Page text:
When that happens, the only way forward is step-by-step.
- Choose a word, any word. I toyed with using “the” as my T word, opening up a word of possibilities for what followed. It seemed like a cheat, so I set it aside. I have a grandson named Tommy, my ex-husband is Terry, and my maternal grandmother was Thelma. Still nothing. Deciding to talk about my running-on-empty problem opened up several possibilities. My topic could be Talk, or Topic, or Trouble. I settled on Trouble.
- Next, remember the basic rules of essay writing: use the first paragraph to introduce the subject; expound on it a little in the second paragraph; add a list, for filler; use the last paragraph to sum up.
- Don’t neglect the format. When you’re in trouble, rules are your friends. Every sentence, of course, needs a noun and a verb. Throw in a few adjectives, if possible, but don’t go overboard with them. Every paragraph should have an introductory sentence, two or three sentences to go into more detail, then a sentence to sum up.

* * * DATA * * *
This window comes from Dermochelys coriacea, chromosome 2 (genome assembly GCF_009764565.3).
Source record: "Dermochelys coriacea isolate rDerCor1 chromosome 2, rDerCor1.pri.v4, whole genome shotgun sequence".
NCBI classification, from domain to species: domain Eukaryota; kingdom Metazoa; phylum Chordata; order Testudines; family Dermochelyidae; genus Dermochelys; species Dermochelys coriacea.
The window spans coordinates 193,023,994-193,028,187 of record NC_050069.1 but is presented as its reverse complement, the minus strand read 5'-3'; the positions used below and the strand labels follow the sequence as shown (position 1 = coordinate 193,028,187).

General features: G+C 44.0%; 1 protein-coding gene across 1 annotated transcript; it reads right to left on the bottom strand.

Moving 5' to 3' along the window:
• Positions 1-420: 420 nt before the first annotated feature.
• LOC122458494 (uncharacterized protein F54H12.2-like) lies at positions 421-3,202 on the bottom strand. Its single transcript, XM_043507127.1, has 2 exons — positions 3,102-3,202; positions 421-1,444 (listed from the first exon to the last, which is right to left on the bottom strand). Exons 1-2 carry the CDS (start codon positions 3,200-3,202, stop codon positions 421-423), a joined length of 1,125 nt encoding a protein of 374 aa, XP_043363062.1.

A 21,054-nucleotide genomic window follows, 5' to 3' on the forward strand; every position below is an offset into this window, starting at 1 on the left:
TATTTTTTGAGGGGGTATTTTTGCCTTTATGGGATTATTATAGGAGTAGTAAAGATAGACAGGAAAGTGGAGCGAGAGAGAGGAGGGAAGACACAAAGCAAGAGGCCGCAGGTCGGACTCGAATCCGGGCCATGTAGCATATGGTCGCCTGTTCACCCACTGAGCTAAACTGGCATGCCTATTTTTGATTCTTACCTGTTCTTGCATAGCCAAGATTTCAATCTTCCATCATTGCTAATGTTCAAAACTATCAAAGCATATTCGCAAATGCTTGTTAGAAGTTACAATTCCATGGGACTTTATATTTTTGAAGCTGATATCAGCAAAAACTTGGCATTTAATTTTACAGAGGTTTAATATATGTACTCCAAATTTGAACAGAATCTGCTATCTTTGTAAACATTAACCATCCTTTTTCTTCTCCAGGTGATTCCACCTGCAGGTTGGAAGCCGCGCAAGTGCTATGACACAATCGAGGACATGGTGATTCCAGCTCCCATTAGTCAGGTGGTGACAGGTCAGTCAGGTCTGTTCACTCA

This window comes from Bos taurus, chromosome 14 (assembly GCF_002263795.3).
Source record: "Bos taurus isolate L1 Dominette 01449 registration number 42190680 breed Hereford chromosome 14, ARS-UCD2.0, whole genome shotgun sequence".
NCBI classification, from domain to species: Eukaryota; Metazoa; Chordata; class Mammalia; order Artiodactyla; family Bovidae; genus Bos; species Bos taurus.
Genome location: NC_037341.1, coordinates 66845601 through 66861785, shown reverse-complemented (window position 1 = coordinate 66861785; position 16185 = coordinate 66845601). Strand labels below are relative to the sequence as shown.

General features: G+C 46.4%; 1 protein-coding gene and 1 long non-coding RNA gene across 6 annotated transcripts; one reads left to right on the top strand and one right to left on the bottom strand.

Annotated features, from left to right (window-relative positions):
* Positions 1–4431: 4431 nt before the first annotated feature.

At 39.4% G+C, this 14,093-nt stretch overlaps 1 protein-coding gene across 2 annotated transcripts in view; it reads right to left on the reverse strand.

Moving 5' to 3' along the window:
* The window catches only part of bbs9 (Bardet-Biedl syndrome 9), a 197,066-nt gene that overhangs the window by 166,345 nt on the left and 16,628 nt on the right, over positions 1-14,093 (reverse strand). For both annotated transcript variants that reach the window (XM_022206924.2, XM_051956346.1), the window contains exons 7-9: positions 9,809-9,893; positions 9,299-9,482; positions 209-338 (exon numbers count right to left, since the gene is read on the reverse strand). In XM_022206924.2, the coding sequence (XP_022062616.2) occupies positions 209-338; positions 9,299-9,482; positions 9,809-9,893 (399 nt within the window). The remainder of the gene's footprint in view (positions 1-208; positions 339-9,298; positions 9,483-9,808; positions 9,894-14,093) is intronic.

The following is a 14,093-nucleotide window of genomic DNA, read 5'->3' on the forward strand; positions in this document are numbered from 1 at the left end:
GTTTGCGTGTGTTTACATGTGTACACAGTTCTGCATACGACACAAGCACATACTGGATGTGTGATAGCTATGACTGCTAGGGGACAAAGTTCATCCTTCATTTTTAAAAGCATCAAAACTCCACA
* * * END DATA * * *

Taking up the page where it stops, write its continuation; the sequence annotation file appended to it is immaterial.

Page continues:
- If you find the essay pathetically short on word count, go back step-by-step through each aspect. Could you add an amusing anecdote? Can you find another comparison to make? Is there another, better example to toss in?
Those are the rules I’ve learned to depend on. They have proved immensely helpful to me, when I’ve been trying to hammer out a term paper at the last minute, or flesh out an essay question on a test. So, now that I’ve divulged all of my secrets for putting a blog out when I actually have nothing to say, you’ll be able to see right through me. Now, I’m really in trouble!